mozilla :: #firefox

11 Sep 2017
00:33Zinkeris there an alternative h264 codec for html5
00:35Caspy7Zinker: Firefox relies on the platform for the codec. On Windows it can only use the built-in codec. On linux it uses ffmpeg
00:37Zinkeric , i have codec version 1.6 and read theres 1.7 ? update button no effect
00:40Caspy7Zinker: you have not stated what your issue is. Is it not working?
00:40Caspy7and I just assume we're talking about ffmpeg?
00:42Zinkerwho can i read the coed is used by a html5 player ?
00:42Caspy7I do not understand the question
00:42Zinkeron a specific site
00:43azakiffmpeg is at 3.3.3 right now.
00:43Zinkeri have the idea different sites use different player and codecs , is there a way to xypher it ?
00:44azakimost websites use h264
00:44azakigoogle also offers vp9
00:45Zinkerlike this , yes
00:45azakias for different players.. eh.. i guess.. the player widgets is made in a mix of web technologies..
00:45Zinkerit says only htl5 player stabile 3.12.x
00:45azakiuh =o
00:46Zinkeric hmm
00:46Zinkerthis makes it more complicated , widgets
00:47Zinkeri must think over that a few days
00:47azakiZinker: i don't even know what you're saying or asking...
00:47azakior what your problem is.
00:49Zinkeravc1.42E91E what codec is that
00:49Caspy7azaki: oh, I see you've arrived to where I am :)
00:49Zinkeri cant copy and paste in this window ..
00:49azakiCaspy7: I was trying my advanced decryption ciphers on their statements.
00:50Zinkeravc1.42E01E what codec is that
00:50Zinkeryaya funny yaya
00:51Zinkerwhat codec is that :)
00:51azakiaccording to google "AVC1" is how some players refer to H264. =o
00:51azaki'AVC' is another well known name for H264.
00:52Zinkerwindows codec , cisco codec , own written codec , widget codec ?
00:53Zinkeraha , now all understand me
00:53azakiH264/AVC is a codec standardized by the MPEG-LA group (and patent pool)
00:54Zinkeroffers who?
00:54Zinkercome ya did understand well , ya dont know also
00:55Zinkeri wantto update that codec , how
00:55Zinkerim on windows
00:57azakiyou can't. it's bundled with windows.
00:57azakiif you think you need to 'update it', something else is wrong.
00:57Zinkerwell its with media player ...
00:58azakiif video isn't playing on a web page, you might try disabling your adblocker or some other addons that could block stuff on the page.
00:58Zinkerits palying , but stutter
00:58azakiget a faster computer? =o
00:58azakior maybe install linux.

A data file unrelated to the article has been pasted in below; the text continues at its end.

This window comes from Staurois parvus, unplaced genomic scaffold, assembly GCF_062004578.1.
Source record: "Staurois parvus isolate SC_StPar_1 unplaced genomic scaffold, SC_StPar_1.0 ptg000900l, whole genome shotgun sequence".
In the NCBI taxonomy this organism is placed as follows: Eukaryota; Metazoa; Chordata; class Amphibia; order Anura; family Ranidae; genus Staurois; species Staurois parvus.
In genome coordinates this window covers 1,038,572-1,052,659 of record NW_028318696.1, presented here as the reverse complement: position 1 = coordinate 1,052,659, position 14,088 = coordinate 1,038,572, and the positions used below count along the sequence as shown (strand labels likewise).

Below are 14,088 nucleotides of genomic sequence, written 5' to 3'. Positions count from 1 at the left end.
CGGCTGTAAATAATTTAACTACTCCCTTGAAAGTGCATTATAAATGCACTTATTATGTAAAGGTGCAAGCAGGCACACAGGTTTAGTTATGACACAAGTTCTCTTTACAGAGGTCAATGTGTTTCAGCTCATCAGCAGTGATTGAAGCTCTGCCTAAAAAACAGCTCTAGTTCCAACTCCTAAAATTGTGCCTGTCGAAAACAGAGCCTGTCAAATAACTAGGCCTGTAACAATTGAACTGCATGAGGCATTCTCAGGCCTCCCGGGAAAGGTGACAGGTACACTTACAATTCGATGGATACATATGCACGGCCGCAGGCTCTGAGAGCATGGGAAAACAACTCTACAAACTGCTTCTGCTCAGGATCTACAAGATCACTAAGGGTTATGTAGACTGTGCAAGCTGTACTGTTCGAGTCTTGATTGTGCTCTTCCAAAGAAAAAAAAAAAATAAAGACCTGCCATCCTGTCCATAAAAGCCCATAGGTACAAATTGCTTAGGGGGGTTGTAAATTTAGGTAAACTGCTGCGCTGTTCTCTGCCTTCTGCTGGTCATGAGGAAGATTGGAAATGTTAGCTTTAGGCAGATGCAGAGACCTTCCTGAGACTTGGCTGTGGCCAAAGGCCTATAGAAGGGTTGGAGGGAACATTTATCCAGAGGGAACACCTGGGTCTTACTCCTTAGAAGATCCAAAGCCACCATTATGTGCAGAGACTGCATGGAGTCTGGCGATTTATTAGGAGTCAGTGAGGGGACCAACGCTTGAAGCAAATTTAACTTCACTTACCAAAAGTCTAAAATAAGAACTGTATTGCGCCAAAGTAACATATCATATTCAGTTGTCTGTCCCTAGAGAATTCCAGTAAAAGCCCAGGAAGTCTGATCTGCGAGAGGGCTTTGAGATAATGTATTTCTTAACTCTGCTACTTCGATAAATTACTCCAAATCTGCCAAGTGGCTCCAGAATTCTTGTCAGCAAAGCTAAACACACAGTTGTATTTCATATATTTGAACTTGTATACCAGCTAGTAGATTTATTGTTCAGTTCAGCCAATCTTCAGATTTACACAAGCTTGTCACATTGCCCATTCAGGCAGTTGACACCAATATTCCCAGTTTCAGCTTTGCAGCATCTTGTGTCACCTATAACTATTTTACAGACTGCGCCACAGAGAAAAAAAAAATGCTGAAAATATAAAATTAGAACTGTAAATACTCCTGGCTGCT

00:58azakiwhich uses less system resources than windows
00:59Zinkerccou usage 1 %
00:59Zinkernot sure its the computer
00:59azakithen maybe your browser has too many tabs or addons installed. firefox can often get sluggish in those circumstances
00:59Caspy7Zinker: Try testing in safe mode (Help > Restart with addons disabled) This will also disable hardware acceleration
01:02Zinkertrying safe mode
01:02Zinkerbut no way to trick firefox to use the coedec i want ?
01:03Zinkerin windows
01:03azakii don't think the problem is the codec... otherwise plenty of others would be having the same issue
01:03Zinkerx-mpegUrl or so , i cant paste ...
01:04Caspy7Zinker: most websites don't use alternative codecs except youtube
01:04Zinkeri must test safemode for a day to make statement
01:06Zinkeridea i google windows update h264 codec
01:07Caspy7Zinker: if it's a hardware acceleration issue, then you can test with hardware acceleration disabled (requires a browser restart) but the best resolution for that is to ensure your GPU drivers are completely up to date
01:07Caspy7What version of Windows is this?
01:07Zinkerwindows 7 with all updates
01:09Zinkermaybe my vld player is too old , this is odd
01:09Caspy7Zinker: if it has all updates then your H264 codec is completely up to date
01:10Zinkeri thought also so ...
01:10Zinkeri google what version i have
01:11Zinkerwindows 7 h264 codec version find out anyone a better stiring ?
01:13solenodicI'm curious
01:13solenodicwhat's going to happen to userchrome.css as Quantum progresses
01:14solenodicwill the next firefox UI be written using UI abstractions that are as stylable as XUL firefox is?
01:16solenodicmaybe some abstraction over webrender that provides finer grain control but can be styled using CSS and the DOM inspector
01:17Caspy7solenodic: nothing is going to happen to it
01:17solenodicsurely some XUL cruft being removed will change the way it works, though
01:17solenodicor will it try to be relatively backwards compat?
01:18Caspy7solenodic: XUL is a combo of HTML + JS + CSS and custom stuff. The custom stuff will eventually get removed
01:18Caspy7the the CSS won't
01:18Caspy7*but the
01:19solenodicso my understanding
01:19Zinkerok i try a day safe mode ,back tomorrow
01:19azakimy understanding was that long-term the goal is to eventually remove XUL entirely
01:19solenodicthere'll be a rust representation of the UI that exposes its inner parts to CSS code
01:20solenodicrather than an XML structure to represent the UI
01:20azakiand that the UI will be pure HTML5 or something
01:20Caspy7azaki: yes, then it will be HTML, CSS & JS
01:20Caspy7solenodic: ^
01:20solenodicsounds like the best way to go about it
01:21azakii'm curious if they will start rendering page elements like scrollbars and buttons and stuff themselves instead of using the system toolkit.